Introduction: Secret Book Case for Raspberry Pi B
Today we are going to make a case for your raspberry that looks just like a book.
For this instructable, you will need:
- a book bigger than your Raspberry Pi
a paint Brush (not in the picture)
a rule, pen and paper to draw where to cut the book
The choice of the glue is important as it will determine the finished-look of your book. Prefer transparent, non-reflective glue that will not alter the appearance of the book once applied. I personally used DEMCO Mat Podge, All-purpose glue.
Step 1: Preparation
Once you have all the required hardware, start by taking the dimensions of your books and the ones of your Raspberry Pi. You can draw them with a 1:1 scale on paper so that you can prototype it more easily.
Leave some space so that the borders are thick enough. I kept 0.75 inches for each sides.
Be aware that you will have to cut holes later for the cables. You can already draw it now if you prefer. We will do it in a few steps here.
Step 2: Cutting the Inside
Once you draw where you planned to cut the inside of the book, you can start to cut it using the cutter, cutting pages 5 by 5. It might take a while, but the more precise you are, the better the result will be! Start cutting from the back since you do not know exactly how many pages have to be cut to fit your Raspberry.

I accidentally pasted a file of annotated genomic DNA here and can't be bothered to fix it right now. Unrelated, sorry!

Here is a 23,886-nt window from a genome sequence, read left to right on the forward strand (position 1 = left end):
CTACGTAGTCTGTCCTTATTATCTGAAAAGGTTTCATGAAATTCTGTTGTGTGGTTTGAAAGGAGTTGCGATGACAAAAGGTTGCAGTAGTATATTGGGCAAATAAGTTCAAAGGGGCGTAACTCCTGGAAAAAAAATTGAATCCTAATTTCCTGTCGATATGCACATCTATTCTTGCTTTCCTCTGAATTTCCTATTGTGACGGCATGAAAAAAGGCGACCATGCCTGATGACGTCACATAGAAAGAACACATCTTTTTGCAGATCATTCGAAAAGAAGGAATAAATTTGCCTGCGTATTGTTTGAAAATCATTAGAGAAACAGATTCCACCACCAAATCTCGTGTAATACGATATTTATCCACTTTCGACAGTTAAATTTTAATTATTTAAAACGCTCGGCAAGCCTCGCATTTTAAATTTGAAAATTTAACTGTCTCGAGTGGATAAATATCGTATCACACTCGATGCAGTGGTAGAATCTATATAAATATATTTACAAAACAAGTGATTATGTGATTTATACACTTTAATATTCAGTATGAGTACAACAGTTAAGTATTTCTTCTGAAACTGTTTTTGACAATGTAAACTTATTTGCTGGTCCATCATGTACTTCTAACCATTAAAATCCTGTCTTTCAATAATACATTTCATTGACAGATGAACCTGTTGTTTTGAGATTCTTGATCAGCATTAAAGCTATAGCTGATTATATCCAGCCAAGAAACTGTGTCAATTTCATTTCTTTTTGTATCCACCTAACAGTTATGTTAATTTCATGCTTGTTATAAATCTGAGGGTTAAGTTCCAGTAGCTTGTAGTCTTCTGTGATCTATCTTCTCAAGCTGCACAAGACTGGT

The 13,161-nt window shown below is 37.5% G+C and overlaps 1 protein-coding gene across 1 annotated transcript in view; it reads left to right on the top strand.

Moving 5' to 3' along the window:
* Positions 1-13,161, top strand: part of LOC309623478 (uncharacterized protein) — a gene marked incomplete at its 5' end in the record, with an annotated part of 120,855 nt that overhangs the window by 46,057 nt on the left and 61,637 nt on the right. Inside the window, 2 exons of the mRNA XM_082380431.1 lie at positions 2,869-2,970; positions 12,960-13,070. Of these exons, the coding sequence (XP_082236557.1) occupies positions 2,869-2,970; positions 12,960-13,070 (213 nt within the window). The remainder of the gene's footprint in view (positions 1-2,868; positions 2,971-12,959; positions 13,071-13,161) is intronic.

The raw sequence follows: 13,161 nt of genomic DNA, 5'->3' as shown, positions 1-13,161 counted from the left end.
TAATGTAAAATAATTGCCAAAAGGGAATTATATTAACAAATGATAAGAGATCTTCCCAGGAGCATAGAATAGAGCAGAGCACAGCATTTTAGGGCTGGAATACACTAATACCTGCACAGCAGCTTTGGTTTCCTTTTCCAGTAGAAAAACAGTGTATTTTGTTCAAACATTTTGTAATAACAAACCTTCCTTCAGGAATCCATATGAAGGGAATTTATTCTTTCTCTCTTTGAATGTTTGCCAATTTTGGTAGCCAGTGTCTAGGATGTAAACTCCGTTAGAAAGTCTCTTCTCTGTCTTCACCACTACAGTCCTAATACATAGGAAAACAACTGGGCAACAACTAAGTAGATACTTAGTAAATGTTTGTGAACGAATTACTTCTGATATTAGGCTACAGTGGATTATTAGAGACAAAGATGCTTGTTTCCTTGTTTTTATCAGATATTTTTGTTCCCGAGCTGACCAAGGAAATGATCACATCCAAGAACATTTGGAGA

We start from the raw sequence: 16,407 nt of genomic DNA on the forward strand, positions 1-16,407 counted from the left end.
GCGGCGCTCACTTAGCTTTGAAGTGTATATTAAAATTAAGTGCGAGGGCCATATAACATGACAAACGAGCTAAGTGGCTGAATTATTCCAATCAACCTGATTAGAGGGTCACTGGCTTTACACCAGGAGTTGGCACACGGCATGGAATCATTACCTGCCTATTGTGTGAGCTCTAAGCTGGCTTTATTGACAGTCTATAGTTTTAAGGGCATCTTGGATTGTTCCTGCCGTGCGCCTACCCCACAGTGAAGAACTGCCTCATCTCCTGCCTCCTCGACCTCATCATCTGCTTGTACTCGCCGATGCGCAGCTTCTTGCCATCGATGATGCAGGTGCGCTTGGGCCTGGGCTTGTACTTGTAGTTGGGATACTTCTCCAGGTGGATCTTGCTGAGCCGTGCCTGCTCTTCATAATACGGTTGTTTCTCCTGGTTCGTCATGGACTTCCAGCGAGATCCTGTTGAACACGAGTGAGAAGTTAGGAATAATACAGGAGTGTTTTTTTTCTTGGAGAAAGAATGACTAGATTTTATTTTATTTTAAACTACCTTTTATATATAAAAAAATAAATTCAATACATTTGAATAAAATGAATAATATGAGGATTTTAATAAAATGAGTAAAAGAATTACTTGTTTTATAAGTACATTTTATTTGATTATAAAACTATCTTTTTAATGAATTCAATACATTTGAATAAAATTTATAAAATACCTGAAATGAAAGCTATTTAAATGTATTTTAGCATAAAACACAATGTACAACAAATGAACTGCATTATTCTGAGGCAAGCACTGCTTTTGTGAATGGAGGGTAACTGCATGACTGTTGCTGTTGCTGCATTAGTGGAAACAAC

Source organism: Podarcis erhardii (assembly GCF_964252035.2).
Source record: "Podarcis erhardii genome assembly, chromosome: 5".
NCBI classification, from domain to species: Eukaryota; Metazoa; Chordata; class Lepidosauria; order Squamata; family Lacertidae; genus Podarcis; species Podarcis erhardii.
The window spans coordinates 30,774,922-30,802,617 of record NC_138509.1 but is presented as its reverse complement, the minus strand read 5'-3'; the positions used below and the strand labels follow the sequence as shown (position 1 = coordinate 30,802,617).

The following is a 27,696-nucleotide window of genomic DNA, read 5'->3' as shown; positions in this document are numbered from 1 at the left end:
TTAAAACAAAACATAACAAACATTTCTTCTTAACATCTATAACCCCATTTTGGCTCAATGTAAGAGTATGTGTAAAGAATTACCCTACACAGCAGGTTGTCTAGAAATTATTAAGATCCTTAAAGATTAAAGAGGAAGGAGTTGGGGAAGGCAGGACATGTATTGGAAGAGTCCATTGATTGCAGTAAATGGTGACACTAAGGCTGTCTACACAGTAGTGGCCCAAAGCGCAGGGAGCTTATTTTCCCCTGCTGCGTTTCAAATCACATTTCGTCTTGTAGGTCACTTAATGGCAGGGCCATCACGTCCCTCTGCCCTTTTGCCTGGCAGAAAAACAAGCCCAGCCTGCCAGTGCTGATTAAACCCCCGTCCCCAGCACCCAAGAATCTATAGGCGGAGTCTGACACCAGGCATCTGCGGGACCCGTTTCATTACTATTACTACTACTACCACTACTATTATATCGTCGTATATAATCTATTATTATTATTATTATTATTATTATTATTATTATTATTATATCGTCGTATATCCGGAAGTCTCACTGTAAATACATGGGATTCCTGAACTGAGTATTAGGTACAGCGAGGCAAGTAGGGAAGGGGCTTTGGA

Cut the pages, try to fit your Raspberry inside from time to time and see if it fits. If it does not fit, continue cutting pages until it does.
Step 3: Gluing It All
When the Raspberry fits in the book, it is time for some gluing!
Take some glue with your brush and start putting glue on every sides of the cutted pages, inside and outside. Put enough so that the pages get a little bit wet (not too much!) and the glue get sucked into the paper.
Once over, put some weight on the closed book to compress it and let it dry for a day. You should obtain a result similar to the one on the pictures.
Step 4: Making the Holes
We then need to cut the holes for the connectors. I only did it for the USB, power and HDMI connectors so there is not too many holes in the book. First draw the center of your connectors, then cut around the necessary size so that it fits. Begin small, and enlarge if necessary. The goal is to have the smallest holes possible. Just like when cutting the pages to fit the Raspberry Pi size, start cutting the holes from the bottom and remove as many pages as necessary to fit the cable plug.
I did some corner finishing but this is not necessary. This gives a smoother appearance for the holes.
Step 5: Final Result
Here is the final result. The raspberry is put on the bottom of the book, returned and then closed.
When put next to other cables, the trick is perfect. Cables connected to the Raspberry Pi are barely distinguishable from the other cables and you now have a perfectly hidden computer.
I use it with the Unified Remote application, that allows to use your smartphone - tablet to control the Raspberry. This way, no keyboard or mouse is necessary.